Nine days ago, I wrote the following post…..
…in eager anticipation of seeing Dawn of the Planet of the Apes. I promised to return with any additional comments I might have for those in the audience who would be interested in the complex literary subtext that undergirds the modern Apes movie franchise, from the first series from over four decades ago, to the current one.
Well, I’ve just seen the film, and I give it a very positive and enthusiastic review, one I rarely extend to action movies. This film is indeed that rare beast, an action movie that will quietly blow your mind with its startlingly real special effects, and yet also appeal to the discerning mind.
I don’t want to spoil the film for you right now, and so will save a more detailed review for a month or two from now, when most of those who are interested in the film have had a chance to see it in the multiplex (and do see it with the special glasses, it definitely does enhance the experience). But rest assured, there is no gratuitous relishing of violence, and the film is character and story driven from start (which already demonstrates the subtle hand of a filmmaker with a sharp sense of irony) to finish (with a closing shot that will haunt you).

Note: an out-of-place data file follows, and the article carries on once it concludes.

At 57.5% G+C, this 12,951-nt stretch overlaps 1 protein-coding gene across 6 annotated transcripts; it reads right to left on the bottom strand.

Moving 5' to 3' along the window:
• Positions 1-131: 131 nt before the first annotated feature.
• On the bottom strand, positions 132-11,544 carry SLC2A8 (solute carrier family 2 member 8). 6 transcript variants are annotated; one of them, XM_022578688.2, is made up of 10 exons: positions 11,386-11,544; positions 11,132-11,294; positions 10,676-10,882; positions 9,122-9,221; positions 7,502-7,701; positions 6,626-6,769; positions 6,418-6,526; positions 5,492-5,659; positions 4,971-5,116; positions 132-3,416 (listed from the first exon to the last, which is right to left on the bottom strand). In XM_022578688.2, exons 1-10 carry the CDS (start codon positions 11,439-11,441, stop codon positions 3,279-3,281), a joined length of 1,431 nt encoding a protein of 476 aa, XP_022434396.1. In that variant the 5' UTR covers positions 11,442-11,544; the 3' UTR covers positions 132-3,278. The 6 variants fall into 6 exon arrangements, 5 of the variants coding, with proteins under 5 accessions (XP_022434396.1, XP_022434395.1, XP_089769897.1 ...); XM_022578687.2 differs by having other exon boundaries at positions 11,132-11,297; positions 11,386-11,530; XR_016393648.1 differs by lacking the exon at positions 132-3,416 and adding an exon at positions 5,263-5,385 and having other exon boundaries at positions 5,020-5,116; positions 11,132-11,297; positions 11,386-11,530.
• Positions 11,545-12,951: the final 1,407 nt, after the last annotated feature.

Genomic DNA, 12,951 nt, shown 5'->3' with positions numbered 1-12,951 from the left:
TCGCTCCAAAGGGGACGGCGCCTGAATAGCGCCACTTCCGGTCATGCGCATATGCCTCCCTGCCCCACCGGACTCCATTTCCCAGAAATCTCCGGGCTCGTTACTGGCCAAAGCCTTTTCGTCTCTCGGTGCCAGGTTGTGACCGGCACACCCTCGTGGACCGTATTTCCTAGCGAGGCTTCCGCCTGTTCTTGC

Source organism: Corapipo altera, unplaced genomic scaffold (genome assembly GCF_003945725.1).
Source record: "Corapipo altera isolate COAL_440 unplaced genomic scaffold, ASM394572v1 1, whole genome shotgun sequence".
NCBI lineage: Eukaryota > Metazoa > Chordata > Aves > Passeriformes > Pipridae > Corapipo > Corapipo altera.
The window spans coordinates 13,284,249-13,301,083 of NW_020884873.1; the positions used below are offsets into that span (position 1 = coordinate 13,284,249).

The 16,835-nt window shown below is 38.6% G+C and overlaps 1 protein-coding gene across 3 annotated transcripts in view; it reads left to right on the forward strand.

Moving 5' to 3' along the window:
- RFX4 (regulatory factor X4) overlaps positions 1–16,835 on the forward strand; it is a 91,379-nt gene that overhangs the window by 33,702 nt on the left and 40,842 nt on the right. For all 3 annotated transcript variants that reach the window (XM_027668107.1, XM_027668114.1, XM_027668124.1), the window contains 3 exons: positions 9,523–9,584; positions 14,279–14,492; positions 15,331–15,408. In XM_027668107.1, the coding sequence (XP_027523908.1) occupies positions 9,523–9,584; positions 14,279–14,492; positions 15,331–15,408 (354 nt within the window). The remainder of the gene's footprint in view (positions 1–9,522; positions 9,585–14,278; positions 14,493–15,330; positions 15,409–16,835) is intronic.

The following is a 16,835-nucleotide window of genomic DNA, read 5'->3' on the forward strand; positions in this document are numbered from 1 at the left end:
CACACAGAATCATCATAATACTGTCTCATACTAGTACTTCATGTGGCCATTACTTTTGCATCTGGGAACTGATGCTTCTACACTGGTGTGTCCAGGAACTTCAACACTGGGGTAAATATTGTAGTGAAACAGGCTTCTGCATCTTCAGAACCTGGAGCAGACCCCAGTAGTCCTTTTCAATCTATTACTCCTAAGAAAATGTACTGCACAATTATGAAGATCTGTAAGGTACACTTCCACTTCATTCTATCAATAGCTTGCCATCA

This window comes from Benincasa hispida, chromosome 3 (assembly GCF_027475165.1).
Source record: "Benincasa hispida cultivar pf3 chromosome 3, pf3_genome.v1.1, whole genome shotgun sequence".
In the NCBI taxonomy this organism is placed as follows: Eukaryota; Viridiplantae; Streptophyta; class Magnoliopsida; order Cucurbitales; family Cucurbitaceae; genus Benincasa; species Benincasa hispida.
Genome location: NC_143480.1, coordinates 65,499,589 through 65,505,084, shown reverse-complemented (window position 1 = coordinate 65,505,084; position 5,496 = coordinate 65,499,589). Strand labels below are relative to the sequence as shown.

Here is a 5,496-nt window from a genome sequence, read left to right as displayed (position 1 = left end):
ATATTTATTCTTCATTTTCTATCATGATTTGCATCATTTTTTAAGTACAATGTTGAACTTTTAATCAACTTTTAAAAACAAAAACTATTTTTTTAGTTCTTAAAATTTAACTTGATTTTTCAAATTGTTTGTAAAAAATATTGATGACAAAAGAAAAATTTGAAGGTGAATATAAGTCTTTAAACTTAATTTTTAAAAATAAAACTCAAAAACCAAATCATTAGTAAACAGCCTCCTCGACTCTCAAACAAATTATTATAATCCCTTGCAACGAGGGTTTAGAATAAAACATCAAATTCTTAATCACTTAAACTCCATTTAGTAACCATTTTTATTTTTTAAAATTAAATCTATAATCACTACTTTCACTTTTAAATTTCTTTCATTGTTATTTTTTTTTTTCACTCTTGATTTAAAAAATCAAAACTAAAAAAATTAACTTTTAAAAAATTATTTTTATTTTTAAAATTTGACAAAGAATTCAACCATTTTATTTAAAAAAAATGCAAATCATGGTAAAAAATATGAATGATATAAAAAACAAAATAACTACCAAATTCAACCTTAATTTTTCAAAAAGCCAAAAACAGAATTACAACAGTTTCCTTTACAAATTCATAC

For now, for those with an interest in literary subtext which enriches and enhances a new story, you might want to brush up on one or more of the following lineage of sources going back 350 years: beginning with John Milton’s epic poem Paradise Lost, then Aphra Behn’s anti-slavery novel Oroonoko, then Jonathan Swift’s Gulliver’s Travels, and then, leaping ahead to the 20th century, Aldous Huxley’s little known Ape and Essence, and the immediate source of the first film series, Pierre Boulle Monkey Planet.
If you do retrace that literary trail, you will see how each of these sources built upon the previous ones in a layer cake of ever increasing complexity, and you will better savor, understand, and be moved by the way the themes of ancient mistrust born of ancient abuse and enslavement, fraternal rivalry, and the striving for reconciliation and peace in spite of seemingly unbridgeable differences, are seamlessly interwoven in this new film.
It is in many ways Biblical in the very best sense of the word. And it is also the antithesis of escapism. We have only to turn on the news to see the same tragic tale being played out in a tragically endless loop in real life, from the awful renewal of carnage between Israel and the Palestinians, to the seemingly endless conflict of Sunnis and Shiites, to the Far Right brand of 21st century racism that has already spawned movie posters showing Obama as Caesar the leader of the apes.
As Pogo might have said about this film---we have met the villain, and he is us.
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